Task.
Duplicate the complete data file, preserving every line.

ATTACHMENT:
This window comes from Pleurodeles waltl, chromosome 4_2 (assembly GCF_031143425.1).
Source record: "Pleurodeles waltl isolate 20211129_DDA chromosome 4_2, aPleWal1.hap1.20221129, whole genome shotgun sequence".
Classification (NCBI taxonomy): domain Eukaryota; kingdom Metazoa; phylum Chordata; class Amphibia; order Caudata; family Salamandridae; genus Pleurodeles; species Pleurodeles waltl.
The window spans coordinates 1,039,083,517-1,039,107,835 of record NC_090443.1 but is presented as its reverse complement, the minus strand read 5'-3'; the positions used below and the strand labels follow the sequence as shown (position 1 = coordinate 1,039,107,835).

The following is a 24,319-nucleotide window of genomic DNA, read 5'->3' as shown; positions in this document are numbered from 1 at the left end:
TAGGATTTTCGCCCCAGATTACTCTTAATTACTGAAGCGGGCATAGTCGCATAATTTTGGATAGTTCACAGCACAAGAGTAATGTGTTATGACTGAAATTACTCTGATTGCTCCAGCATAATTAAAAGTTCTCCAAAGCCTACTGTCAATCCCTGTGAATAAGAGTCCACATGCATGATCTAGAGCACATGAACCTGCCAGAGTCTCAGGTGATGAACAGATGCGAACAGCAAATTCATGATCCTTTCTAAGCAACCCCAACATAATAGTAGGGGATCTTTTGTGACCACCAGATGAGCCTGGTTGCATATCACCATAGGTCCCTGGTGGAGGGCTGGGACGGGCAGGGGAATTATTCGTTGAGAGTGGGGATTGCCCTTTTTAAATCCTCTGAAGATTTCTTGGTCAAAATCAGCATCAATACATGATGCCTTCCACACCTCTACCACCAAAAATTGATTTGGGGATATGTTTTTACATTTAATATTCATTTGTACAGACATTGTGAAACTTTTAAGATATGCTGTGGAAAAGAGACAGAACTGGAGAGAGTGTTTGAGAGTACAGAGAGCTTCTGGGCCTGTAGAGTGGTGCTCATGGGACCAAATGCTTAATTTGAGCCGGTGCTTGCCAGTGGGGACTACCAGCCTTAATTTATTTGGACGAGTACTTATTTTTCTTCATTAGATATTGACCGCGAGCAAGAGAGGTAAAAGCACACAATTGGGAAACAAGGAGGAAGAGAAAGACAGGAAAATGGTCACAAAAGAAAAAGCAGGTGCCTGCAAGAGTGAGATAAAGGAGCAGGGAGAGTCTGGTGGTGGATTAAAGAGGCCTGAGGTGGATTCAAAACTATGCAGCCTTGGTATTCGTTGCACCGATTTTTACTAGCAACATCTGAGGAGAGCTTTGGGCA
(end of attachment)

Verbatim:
This window comes from Pleurodeles waltl, chromosome 4_2 (assembly GCF_031143425.1).
Source record: "Pleurodeles waltl isolate 20211129_DDA chromosome 4_2, aPleWal1.hap1.20221129, whole genome shotgun sequence".
Classification (NCBI taxonomy): domain Eukaryota; kingdom Metazoa; phylum Chordata; class Amphibia; order Caudata; family Salamandridae; genus Pleurodeles; species Pleurodeles waltl.
The window spans coordinates 1,039,083,517-1,039,107,835 of record NC_090443.1 but is presented as its reverse complement, the minus strand read 5'-3'; the positions used below and the strand labels follow the sequence as shown (position 1 = coordinate 1,039,107,835).

The following is a 24,319-nucleotide window of genomic DNA, read 5'->3' as shown; positions in this document are numbered from 1 at the left end:
TAGGATTTTCGCCCCAGATTACTCTTAATTACTGAAGCGGGCATAGTCGCATAATTTTGGATAGTTCACAGCACAAGAGTAATGTGTTATGACTGAAATTACTCTGATTGCTCCAGCATAATTAAAAGTTCTCCAAAGCCTACTGTCAATCCCTGTGAATAAGAGTCCACATGCATGATCTAGAGCACATGAACCTGCCAGAGTCTCAGGTGATGAACAGATGCGAACAGCAAATTCATGATCCTTTCTAAGCAACCCCAACATAATAGTAGGGGATCTTTTGTGACCACCAGATGAGCCTGGTTGCATATCACCATAGGTCCCTGGTGGAGGGCTGGGACGGGCAGGGGAATTATTCGTTGAGAGTGGGGATTGCCCTTTTTAAATCCTCTGAAGATTTCTTGGTCAAAATCAGCATCAATACATGATGCCTTCCACACCTCTACCACCAAAAATTGATTTGGGGATATGTTTTTACATTTAATATTCATTTGTACAGACATTGTGAAACTTTTAAGATATGCTGTGGAAAAGAGACAGAACTGGAGAGAGTGTTTGAGAGTACAGAGAGCTTCTGGGCCTGTAGAGTGGTGCTCATGGGACCAAATGCTTAATTTGAGCCGGTGCTTGCCAGTGGGGACTACCAGCCTTAATTTATTTGGACGAGTACTTATTTTTCTTCATTAGATATTGACCGCGAGCAAGAGAGGTAAAAGCACACAATTGGGAAACAAGGAGGAAGAGAAAGACAGGAAAATGGTCACAAAAGAAAAAGCAGGTGCCTGCAAGAGTGAGATAAAGGAGCAGGGAGAGTCTGGTGGTGGATTAAAGAGGCCTGAGGTGGATTCAAAACTATGCAGCCTTGGTATTCGTTGCACCGATTTTTACTAGCAACATCTGAGGAGAGCTTTGGGCA